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So, you feel bored with doing regular in-game runs of Pokémon. You have tried to do a Nuzlocke, but you either got bored of them, or they were too hard to the point where just one simple critical hit against you derailed your entire run. You think you've run out of ways to play your typical main-series Pokémon game. Thankfully, there are more ways to play. Enter Scramble Challanges. (Note: Challenge is intentionally misspelt as Challange for historical reasons. Do not blame me, blame user Mattman324 for the whole Challange thing.)
In a nutshell, a Scramble Challange is a form of an in-game run where your "path" is decided for you by other users. That is, in the context of the Pokémon series, you pick the version you wish to do a Scramble Challange on with a difficulty level, ability to trade (or lack thereof), and any other rules you want. Then, other users decide which Pokémon you use and what "restrictions" they have placed on that Pokémon (restrictions being sets of rules that the player must conform to with that Pokémon—for example, no STAB moves). This gives Scramble Challanges a high level of customization on both sides of the spectrum, and while you cannot (under normal circumstances) lose a Scramble, you can also get challanges so hard (intentionally or otherwise) that a Scramble can be nigh on impossible to win.
Looking at the history of this series on Smogon, the Scramble Challange series on Smogon originated with a thread in Stark Mountain in April 2010; since then, the Scramble Challange series has made it to its second incarnation coming up to 800 pages worth of Scrambles, spawned a social group, and formed a minor community around the Scramble Challange series that regularly greets new users, gives challanges to people, and after every 100 pages or so, runs something called the Scramble Awards, which recognizes challanges, users, and other things Scramble-related.
That aside, the Scramble Challange is also a great way for new users to start their Smogon careers, allowing nervous users who are shy to post to ease into Smogon life and build up the confidence they need before starting to post elsewhere, gradually fading out of the Scramble groove, though some users stick around and become Scramble "veterans". Even Its_A_Random started out his Smogon career in the Scramble series, making a name for himself before eventually taking up the de-facto leadership of the community; he still regularly posts in the series.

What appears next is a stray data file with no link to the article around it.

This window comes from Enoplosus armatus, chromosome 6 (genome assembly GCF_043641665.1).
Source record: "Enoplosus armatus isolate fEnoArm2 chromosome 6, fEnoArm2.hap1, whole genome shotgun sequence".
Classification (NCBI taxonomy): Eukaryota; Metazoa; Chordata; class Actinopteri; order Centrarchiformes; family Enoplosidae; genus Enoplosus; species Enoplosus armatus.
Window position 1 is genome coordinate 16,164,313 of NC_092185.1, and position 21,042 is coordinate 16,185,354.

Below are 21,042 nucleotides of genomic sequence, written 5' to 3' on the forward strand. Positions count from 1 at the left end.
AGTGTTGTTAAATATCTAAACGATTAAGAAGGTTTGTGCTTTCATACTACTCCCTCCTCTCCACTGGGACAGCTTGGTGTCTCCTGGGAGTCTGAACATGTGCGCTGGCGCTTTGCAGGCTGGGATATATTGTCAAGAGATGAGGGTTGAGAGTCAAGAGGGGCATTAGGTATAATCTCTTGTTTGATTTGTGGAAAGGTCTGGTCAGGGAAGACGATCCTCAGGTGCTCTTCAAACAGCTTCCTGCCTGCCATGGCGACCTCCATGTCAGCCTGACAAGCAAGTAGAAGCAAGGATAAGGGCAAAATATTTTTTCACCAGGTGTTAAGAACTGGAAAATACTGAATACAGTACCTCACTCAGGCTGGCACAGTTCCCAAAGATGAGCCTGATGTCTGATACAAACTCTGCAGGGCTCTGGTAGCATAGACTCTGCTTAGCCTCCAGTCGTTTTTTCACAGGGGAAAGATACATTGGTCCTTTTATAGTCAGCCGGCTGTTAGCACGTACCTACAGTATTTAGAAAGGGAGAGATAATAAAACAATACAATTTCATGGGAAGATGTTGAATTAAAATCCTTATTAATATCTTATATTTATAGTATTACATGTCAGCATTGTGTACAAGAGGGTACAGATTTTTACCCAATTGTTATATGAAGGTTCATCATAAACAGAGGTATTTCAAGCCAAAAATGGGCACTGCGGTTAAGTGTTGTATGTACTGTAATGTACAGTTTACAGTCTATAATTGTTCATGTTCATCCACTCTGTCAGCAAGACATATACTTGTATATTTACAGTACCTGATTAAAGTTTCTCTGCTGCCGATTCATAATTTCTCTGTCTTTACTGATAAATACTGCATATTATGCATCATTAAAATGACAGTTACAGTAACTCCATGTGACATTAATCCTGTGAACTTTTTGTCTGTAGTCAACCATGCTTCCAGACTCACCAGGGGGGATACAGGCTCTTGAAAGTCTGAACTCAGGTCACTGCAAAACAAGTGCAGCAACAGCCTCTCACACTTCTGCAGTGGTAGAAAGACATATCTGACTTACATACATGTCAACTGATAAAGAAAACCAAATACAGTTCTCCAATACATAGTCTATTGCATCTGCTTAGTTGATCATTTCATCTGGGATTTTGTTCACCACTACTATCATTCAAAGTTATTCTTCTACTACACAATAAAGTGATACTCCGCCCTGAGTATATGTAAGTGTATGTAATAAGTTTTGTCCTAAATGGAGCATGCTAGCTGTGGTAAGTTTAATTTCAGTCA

In this article, we will talk about giving good Scramble Challanges to other users and writing good updates to your own Challanges.
So, you're interested in Scrambles, but aren't quite sure if you want to dive into the commitment of doing a full run yet? Or maybe you're already doing a challange and would like to give back to the community that hooked you up with a fun time? Perhaps you'd just like to flex your creative muscles from time to time? Giving a Scramble Pokémon is just what you need!
For every user signing up for a challange, six more are needed to give out Scramble Pokémon. If you're giving one out, there are a few things to keep in mind:
Other than that, feel free to be as creative as you'd like. Usually, a challange will feature some combination of item or moveset restrictions, forced battle actions, evolution requirements, or the need to solo certain types of Pokémon or important battles.
To make things more interesting, it's always fun to inject a bit of personality into the Pokémon. Give it a little backstory if you'd like, and show how it develops throughout the journey. Let's say you're giving a Geodude that can only evolve after soloing 20 Water-types. Does it have a certain resentment for Water-types, or is he just determined to prove his superiority? Does he outgrow this resentment or determination after evolving, or does his motivation only increase with his newly found powers? A bit of flavor can make the challange all the more fun for the Scrambler.
Whatever you end up creating, be sure to have fun with it. Coming up with good challanges can be as enjoyable as the actual Scramble, so get creative. Who knows? Maybe you'll even find yourself winning a few Scramble Awards along the way.